We must end the culture of performative repentance.
Appreciate the piece and the author's steadfastness.
The part about the "two discrimination and harassment resource coordinators from the Law School’s Office of Student Affairs" swiftly stepping in and trying to justify their jobs is particularly telling of what the liberal humanist camp is up against.
In not apologizing, you acted honorably; no one should have to apologize publicly just to appease the crowd. I am baffled that this happened at a law school, of all places. Doesn't law school emphasize the principles of "innocent until proven guilty" and not having to testify against yourself?
The form apology letter is the most chilling aspect of this story. That feels right out of 1984. "You will confess to your crimes eventually, so let's just save time and do it now so we don't have to send you to Room 101, shall we?"
A terrific post. Thanks for being so courageous.
The people claiming to be offended by Colbert's email should "get educated," try to "do better," and write an apology email themselves. There was nothing hostile or offensive about the email, and pretending to be offended by it can only be seen as cynical power grab that will only deepen racial divisions.
Wow. Just wow. For the past few months, I've been wondering if I have been overreacting to cancel culture and the DIB surveillance state. Between this incident and the incident at MIT, I think the answer to that question is no. I have not been overreacting.
Trent, I am seventy-six years old and I expect that politically we may not agree on many things. You were absolutely right, however, to stand your ground and I believe that the Yale Law School administrators who attempted to coerce you, assuming of course that your rendition of the conversations is correct, should take a long look in the mirror. Racism is a terrible thing and it is trivialized when the struggle against is reduced to a game of "I Gotchya." The presentation of a prepared confession for your signature was, in its mechanics, no different than the way totalitarian governments have operated through the ages. I am sure that the administrators with whom you dealt are smart and well-meaning but for me that makes their actions, especially their veiled threats and citing your Federalist Society membership as a "triggering" factor, even more troubling. I am not familiar with the term "Trap House" but frankly, even if the term were somehow inappropriate, the behavior of the administration could only be justified on the theory that any claim of hurt feelings must be met with a vigorous
response to avoid even the slightest doubt about the School's wokeness. The sending of an email to the entire second year class, whoever did it, is right out of the Chinese Cultural Revolution playbook.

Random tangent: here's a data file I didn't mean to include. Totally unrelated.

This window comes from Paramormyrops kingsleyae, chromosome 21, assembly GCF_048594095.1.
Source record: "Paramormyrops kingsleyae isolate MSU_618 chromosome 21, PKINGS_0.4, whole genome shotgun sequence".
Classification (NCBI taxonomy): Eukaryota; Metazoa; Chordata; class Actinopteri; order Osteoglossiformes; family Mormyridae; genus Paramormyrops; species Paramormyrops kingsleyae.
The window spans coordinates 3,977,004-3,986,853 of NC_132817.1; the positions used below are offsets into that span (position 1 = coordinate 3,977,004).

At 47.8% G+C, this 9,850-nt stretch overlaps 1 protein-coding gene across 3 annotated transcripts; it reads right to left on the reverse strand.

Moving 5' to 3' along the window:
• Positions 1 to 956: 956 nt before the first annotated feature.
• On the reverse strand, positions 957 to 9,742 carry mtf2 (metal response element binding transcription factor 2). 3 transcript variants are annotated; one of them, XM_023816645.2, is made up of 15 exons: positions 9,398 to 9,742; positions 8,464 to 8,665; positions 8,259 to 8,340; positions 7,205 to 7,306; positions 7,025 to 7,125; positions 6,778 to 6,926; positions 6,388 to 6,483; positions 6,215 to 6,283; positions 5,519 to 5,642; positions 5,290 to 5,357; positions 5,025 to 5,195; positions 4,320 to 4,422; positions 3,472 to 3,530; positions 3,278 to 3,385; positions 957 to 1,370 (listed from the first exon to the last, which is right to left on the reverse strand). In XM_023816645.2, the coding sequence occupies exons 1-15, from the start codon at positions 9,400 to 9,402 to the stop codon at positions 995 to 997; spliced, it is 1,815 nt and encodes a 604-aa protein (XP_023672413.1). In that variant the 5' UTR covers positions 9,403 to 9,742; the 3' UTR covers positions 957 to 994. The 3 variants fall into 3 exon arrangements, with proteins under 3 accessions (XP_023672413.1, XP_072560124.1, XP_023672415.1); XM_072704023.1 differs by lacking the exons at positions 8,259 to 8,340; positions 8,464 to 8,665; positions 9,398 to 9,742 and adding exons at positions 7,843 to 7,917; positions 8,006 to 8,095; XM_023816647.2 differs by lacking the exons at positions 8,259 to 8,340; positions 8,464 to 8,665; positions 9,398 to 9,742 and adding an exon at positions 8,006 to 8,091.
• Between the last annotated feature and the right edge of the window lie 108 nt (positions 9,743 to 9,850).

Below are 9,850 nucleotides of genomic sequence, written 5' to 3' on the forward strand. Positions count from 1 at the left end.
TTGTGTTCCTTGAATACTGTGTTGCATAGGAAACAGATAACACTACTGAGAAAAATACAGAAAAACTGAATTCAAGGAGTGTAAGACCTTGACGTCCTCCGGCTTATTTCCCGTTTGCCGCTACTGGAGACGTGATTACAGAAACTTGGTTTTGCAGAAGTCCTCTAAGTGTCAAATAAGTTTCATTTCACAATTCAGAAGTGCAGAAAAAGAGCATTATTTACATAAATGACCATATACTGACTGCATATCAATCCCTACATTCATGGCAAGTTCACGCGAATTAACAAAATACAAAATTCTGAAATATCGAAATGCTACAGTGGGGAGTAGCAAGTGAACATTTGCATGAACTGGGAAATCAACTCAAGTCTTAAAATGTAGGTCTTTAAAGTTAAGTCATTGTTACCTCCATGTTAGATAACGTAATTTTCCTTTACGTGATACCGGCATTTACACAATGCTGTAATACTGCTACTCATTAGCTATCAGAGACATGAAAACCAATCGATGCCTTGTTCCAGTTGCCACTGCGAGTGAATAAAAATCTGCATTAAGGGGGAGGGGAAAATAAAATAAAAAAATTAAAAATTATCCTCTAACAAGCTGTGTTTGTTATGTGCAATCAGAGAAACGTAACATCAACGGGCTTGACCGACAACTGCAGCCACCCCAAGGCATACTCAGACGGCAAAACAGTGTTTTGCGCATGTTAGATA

There's a time for making reasoned arguments, and a time for saying "Fuck 'em." Mr. Colbert seems good at both.
Does anyone else find it strange that the Yale Law faculty and DEI folks think black people have a monopoly on houses where drugs are sold? That seems like some old school racial stereotyping. White people sell drugs out of houses too.
Thanks for an excellent post and for your courage to stand up to such pressure. Censorship and compelled speech pervade academic institutions and if more people take your example the tide could turn.
Good for you! It is inspiring to see a person of intelligence and courage standing up to the speech control that is pervading academia and our society in general. Your stance is indeed helping all of us.
One thing that this incident illustrates is the pervasiveness of "slur creep". Ethnic slurs were once understood to be explicit terms of derision aimed at specific groups of people (actually, before that they were just lazy colloquialisms which eventually gained negative connotations through context, but that's another topic ...).
Now, a slur is any term or reference that reminds someone of some negative (or sometimes even neutral) stereotype of a group of people, or of a time when discrimination against that group was much more pervasive. Some words that were never used to denigrate when in common use become "offensive" by simply falling out of vogue (like "oriental" or "colored people").
Ultimately this is all reflective of the hypersensitive imaginations of certain educated minorities with too much time on their hands and who, ironically, travel in disproportionately white, affluent circles - and come to see the world through their eyes. Thus they learn to take shame in things that a culture would otherwise take pride in (like fried chicken, effectively invented by African slaves but now regarded by high society as a "low class" food), and to assume derogatory intent from lowbrow cultural references (like "basic-bitch"). The guilty anxieties of their white peers become their paranoid obsessions.
And to my mind, that's the *charitable* explanation - the other being an explicit, cynical power maneuver to destroy one's perceived enemies. Which may very well have been the motivation here.
I can’t believe a graduate school of any type would involve themselves in any of this. Y’all are grown-ass adults! Adults have to deal with misunderstandings, incivility and even worse all the time. We don’t get to appeal to the teacher or principal. That it’s a law school makes it even worse.
I can’t believe they wrote a form letter apology for you. This is insane. Great article and even greater stance. Let us all stop apologizing when there is nothing to apologize for.
Very well said, young man. Standing up to these pernicious demands, and doing it moreover with poise, intelligence and good humor, does you and your family credit.
Excellent essay. I think you have a lot of insight into the "ritual of compelled apologies" and what you call "the wider culture" towards the end.